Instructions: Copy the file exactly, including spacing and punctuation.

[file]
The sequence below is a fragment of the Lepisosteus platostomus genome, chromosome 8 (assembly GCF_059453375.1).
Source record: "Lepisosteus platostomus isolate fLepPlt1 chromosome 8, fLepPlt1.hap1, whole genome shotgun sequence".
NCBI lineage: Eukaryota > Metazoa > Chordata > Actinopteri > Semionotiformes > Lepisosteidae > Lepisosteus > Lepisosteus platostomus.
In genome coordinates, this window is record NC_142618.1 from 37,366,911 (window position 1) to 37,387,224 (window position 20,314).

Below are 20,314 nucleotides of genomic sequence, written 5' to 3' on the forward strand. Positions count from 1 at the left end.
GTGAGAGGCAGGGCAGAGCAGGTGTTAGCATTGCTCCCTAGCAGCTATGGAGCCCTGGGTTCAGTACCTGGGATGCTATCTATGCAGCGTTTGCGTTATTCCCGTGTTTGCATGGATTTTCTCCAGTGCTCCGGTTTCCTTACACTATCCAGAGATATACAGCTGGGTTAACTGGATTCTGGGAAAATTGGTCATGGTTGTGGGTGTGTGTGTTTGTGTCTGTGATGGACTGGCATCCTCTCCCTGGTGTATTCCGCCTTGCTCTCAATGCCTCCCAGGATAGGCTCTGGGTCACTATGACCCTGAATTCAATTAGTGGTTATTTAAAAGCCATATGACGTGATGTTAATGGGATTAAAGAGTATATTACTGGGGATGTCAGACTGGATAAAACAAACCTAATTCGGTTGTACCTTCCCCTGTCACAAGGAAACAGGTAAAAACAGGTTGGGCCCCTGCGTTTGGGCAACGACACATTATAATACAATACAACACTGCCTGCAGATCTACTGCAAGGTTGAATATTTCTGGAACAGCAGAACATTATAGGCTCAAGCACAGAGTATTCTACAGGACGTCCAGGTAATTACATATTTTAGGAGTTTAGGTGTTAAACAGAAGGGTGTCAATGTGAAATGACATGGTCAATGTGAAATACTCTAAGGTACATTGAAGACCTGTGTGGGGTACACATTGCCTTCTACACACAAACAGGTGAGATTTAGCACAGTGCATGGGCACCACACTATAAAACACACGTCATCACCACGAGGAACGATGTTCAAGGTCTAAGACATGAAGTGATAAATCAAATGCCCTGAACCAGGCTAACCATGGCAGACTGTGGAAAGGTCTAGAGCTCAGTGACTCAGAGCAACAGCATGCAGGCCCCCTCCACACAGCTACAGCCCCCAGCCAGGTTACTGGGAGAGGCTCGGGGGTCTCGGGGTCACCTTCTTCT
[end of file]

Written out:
The sequence below is a fragment of the Lepisosteus platostomus genome, chromosome 8 (assembly GCF_059453375.1).
Source record: "Lepisosteus platostomus isolate fLepPlt1 chromosome 8, fLepPlt1.hap1, whole genome shotgun sequence".
NCBI lineage: Eukaryota > Metazoa > Chordata > Actinopteri > Semionotiformes > Lepisosteidae > Lepisosteus > Lepisosteus platostomus.
In genome coordinates, this window is record NC_142618.1 from 37,366,911 (window position 1) to 37,387,224 (window position 20,314).

Below are 20,314 nucleotides of genomic sequence, written 5' to 3' on the forward strand. Positions count from 1 at the left end.
GTGAGAGGCAGGGCAGAGCAGGTGTTAGCATTGCTCCCTAGCAGCTATGGAGCCCTGGGTTCAGTACCTGGGATGCTATCTATGCAGCGTTTGCGTTATTCCCGTGTTTGCATGGATTTTCTCCAGTGCTCCGGTTTCCTTACACTATCCAGAGATATACAGCTGGGTTAACTGGATTCTGGGAAAATTGGTCATGGTTGTGGGTGTGTGTGTTTGTGTCTGTGATGGACTGGCATCCTCTCCCTGGTGTATTCCGCCTTGCTCTCAATGCCTCCCAGGATAGGCTCTGGGTCACTATGACCCTGAATTCAATTAGTGGTTATTTAAAAGCCATATGACGTGATGTTAATGGGATTAAAGAGTATATTACTGGGGATGTCAGACTGGATAAAACAAACCTAATTCGGTTGTACCTTCCCCTGTCACAAGGAAACAGGTAAAAACAGGTTGGGCCCCTGCGTTTGGGCAACGACACATTATAATACAATACAACACTGCCTGCAGATCTACTGCAAGGTTGAATATTTCTGGAACAGCAGAACATTATAGGCTCAAGCACAGAGTATTCTACAGGACGTCCAGGTAATTACATATTTTAGGAGTTTAGGTGTTAAACAGAAGGGTGTCAATGTGAAATGACATGGTCAATGTGAAATACTCTAAGGTACATTGAAGACCTGTGTGGGGTACACATTGCCTTCTACACACAAACAGGTGAGATTTAGCACAGTGCATGGGCACCACACTATAAAACACACGTCATCACCACGAGGAACGATGTTCAAGGTCTAAGACATGAAGTGATAAATCAAATGCCCTGAACCAGGCTAACCATGGCAGACTGTGGAAAGGTCTAGAGCTCAGTGACTCAGAGCAACAGCATGCAGGCCCCCTCCACACAGCTACAGCCCCCAGCCAGGTTACTGGGAGAGGCTCGGGGGTCTCGGGGTCACCTTCTTCT